Marketing Lessons from Pro Kabaddi League

Indian sports is going through some exciting times. In a country obsessed with cricket, it is heartening to see other sports getting its due recognition. Over the last few months, two sports have witnessed unprecedented attention in recent times – Football and Kabaddi.

Kabaddi has undergone an unprecedented image makeover thanks to Pro Kabaddi League (PKL). The marketing department of PKL had a mammoth task in hand which they delivered excellently.

 

Getting the 4 Ps right

More often than not, the success of a product lies in getting those basics right – Product, Place, Price and Promotion. Pro Kabaddi league got all four of them right. And here is how:

  1. Product – Prior to PKL, Kabaddi was considered a sport for the rural masses played by pehelwans in dusty arenas. It had little or no significance in the 21st century urban India. PKL launched Kabaddi in a totally new avatar. Instead of mud, it had synthetic floor. The rules of the game were modified to improve the viewer experience. The attribute which made PKL a great product was the way it was broadcasted. Multiple cameras, slow motion replays, commentary – both in Hindi and English, newly defined game statistics (Eg – number of successful raids) etc. totally redefined the viewership experience. All these factors came together to give the viewers an experience which was truly “new and improved”.1
  2. Place – Given that people had preconceived notions about kabaddi, it was important for PKL to expose people to the new avatar of kabaddi. It was necessary to induce a large scale “trial” of PKL as a product which offered entertainment. Thus, it was launched across multiple channels of STAR India. Apart from STAR Sports, it was also broadcasted on channels such as STAR Gold and STAR Utsav which are family entertainment channels. This way, PKL was able to target the consumers who do not consume sports as entertainment in their day to day lives.
  3. Price – As there are no direct costs associated with consumption of entertainment products on television, it is important to look at various perceived costs. Kabaddi has an inherent advantage over cricket here. Unlike a cricket match, a kabaddi match is of much shorter duration. This reduces the amount of time that a viewer needs to spend on a single match which in turn reduces the cost associated (in terms of time) with watching a kabaddi match.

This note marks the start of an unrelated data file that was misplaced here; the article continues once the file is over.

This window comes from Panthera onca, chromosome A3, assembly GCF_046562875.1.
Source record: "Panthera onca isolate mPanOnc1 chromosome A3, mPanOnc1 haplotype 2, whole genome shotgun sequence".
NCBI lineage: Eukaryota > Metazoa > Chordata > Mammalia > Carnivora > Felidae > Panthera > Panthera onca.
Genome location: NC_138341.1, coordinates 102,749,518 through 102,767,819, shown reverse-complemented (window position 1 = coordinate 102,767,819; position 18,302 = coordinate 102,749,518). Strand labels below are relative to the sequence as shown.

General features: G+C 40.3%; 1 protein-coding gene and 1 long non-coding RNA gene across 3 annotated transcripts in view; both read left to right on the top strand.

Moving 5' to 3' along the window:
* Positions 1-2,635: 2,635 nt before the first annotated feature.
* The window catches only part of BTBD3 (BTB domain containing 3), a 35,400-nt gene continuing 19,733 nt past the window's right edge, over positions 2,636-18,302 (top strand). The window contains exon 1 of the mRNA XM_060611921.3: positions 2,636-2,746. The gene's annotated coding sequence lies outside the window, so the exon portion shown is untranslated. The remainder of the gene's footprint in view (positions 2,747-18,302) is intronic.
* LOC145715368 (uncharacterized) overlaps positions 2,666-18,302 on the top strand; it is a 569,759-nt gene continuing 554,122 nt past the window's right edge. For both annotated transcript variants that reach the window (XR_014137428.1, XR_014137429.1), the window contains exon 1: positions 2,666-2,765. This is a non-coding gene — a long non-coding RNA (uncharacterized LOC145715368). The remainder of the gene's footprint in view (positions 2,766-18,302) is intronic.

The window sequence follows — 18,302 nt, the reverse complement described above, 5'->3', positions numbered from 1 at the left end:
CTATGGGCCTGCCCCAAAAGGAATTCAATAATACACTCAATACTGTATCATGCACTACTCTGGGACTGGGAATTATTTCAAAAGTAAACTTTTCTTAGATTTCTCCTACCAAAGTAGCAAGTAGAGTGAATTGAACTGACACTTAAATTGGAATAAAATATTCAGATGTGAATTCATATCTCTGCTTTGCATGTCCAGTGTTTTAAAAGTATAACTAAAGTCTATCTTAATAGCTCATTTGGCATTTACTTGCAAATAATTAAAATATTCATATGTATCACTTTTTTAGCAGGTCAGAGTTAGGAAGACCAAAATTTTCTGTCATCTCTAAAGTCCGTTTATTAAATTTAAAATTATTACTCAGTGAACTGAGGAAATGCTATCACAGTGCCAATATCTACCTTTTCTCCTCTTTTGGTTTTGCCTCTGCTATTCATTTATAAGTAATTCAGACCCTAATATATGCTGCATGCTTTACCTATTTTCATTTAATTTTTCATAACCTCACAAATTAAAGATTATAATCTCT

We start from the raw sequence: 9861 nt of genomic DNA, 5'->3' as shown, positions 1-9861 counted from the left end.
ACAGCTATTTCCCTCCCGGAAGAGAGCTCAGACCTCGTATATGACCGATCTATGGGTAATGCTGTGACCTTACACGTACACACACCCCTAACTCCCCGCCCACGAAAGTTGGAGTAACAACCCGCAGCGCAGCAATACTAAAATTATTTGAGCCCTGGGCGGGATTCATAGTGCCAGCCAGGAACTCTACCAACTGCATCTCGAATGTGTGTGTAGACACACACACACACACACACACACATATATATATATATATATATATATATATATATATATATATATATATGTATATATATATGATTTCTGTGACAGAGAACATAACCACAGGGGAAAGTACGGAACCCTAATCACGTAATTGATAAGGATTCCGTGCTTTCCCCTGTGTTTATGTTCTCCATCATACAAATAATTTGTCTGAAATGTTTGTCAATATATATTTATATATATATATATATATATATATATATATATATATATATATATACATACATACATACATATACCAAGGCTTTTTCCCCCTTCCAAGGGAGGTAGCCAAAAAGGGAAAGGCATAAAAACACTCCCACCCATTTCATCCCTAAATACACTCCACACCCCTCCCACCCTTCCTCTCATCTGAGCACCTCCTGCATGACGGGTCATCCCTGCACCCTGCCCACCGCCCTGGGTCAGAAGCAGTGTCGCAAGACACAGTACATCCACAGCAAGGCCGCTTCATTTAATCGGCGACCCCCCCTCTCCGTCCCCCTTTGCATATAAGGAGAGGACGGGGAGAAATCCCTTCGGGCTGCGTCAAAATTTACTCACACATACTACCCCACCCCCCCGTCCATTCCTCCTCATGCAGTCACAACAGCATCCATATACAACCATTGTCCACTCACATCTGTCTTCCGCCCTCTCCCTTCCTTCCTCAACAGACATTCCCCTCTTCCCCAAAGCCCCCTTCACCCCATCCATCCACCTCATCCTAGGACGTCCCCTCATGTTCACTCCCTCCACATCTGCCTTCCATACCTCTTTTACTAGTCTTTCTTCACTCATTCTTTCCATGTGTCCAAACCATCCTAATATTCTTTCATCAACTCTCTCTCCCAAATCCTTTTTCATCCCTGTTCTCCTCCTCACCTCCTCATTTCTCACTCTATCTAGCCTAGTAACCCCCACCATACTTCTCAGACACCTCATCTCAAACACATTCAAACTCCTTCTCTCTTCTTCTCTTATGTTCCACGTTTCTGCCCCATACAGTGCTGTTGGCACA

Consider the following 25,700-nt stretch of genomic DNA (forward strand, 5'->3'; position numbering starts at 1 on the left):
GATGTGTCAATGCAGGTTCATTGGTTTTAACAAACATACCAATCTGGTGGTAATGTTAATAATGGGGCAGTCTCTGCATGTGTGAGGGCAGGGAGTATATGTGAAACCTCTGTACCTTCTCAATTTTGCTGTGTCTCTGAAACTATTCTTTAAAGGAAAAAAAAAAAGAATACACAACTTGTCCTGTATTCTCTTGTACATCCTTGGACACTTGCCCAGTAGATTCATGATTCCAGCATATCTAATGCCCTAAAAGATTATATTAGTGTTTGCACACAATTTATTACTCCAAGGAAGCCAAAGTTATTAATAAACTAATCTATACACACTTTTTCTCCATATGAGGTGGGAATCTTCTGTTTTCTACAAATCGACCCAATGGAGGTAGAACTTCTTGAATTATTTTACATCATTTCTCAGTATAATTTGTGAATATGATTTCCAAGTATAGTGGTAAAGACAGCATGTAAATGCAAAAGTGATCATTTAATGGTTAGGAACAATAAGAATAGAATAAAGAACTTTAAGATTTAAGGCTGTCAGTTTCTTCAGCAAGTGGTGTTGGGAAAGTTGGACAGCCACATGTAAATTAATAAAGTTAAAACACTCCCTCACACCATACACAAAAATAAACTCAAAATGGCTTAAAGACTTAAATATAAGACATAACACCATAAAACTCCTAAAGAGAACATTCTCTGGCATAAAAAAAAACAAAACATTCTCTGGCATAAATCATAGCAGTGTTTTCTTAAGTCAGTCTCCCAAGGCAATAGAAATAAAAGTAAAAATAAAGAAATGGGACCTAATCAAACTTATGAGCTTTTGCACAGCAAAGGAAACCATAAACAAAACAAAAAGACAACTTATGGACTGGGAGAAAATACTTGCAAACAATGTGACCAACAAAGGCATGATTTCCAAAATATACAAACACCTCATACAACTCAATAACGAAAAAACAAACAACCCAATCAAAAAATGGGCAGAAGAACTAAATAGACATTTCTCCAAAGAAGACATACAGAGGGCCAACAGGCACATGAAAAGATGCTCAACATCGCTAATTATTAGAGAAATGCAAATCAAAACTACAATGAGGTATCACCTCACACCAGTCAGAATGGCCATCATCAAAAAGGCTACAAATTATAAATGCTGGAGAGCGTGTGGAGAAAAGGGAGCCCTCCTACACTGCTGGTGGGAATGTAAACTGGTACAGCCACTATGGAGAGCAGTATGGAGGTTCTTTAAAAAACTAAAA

4. Promotion – Celebrity endorsement works in Indian market. Period. Pooling in celebrities such as Amitabh Bachchan, Sachin Tendulkar, Aamir Khan, Shah Rukh Khan, Aishwaya Rai and Abhishek Bachchan created curiosity in the minds of the Indian consumers which encouraged ‘trial’. ‘Repurchase’ was taken care of by the product quality.2                                                                 Source: http://www.thehansindia.com

 

 

The Bandwagon effect

Consumption of sports as entertainment has a bandwagon effect associated with it. The more the number of people viewing a sport, the higher is the likelihood of discussions on that sporting event happening within the community that the consumer lives in. This enhances the experience of a consumer even further. Thus, it is important that sports broadcaster get a critical mass of viewers who will increase the reach of the sport as they will have an incentive to do so. With the involvement of celebrities and the capturing of prime airtime on multiple Star Channels, Pro Kabaddi League was able to capture the attention of the critical mass. After it reached the influencers in the community, Word-of-mouth played a crucial role in helping it increase its reach substantially.

 

 

Time Time Time  

If location is what makes or breaks a real estate business, it is “Time” which rules the roost in broadcasting. PKL made some smart moves with regard to time. They launched the league during an away series of Indian cricket team. This ensured that they were not competing with cricket for eyeballs. Just like IPL, PKL also got over in a short span on time. PKL took place over 37 days which ensured that the excitement around the league remained high throughout the duration of the event and the viewer’s didn’t feel fatigued as is often the case with traditional sporting leagues in India such as I-League (football).3

 

Like always, the football world cup brought the Indians together in their four yearly lamentation about the dire state of football in India. This year, however, the Indian footballing fraternity has something to cheer about with the launch of Indian Super League (ISL) and the IPLesque glamour attached with it.

It will   be interesting to see whether the marketing folks at ISL get it right.

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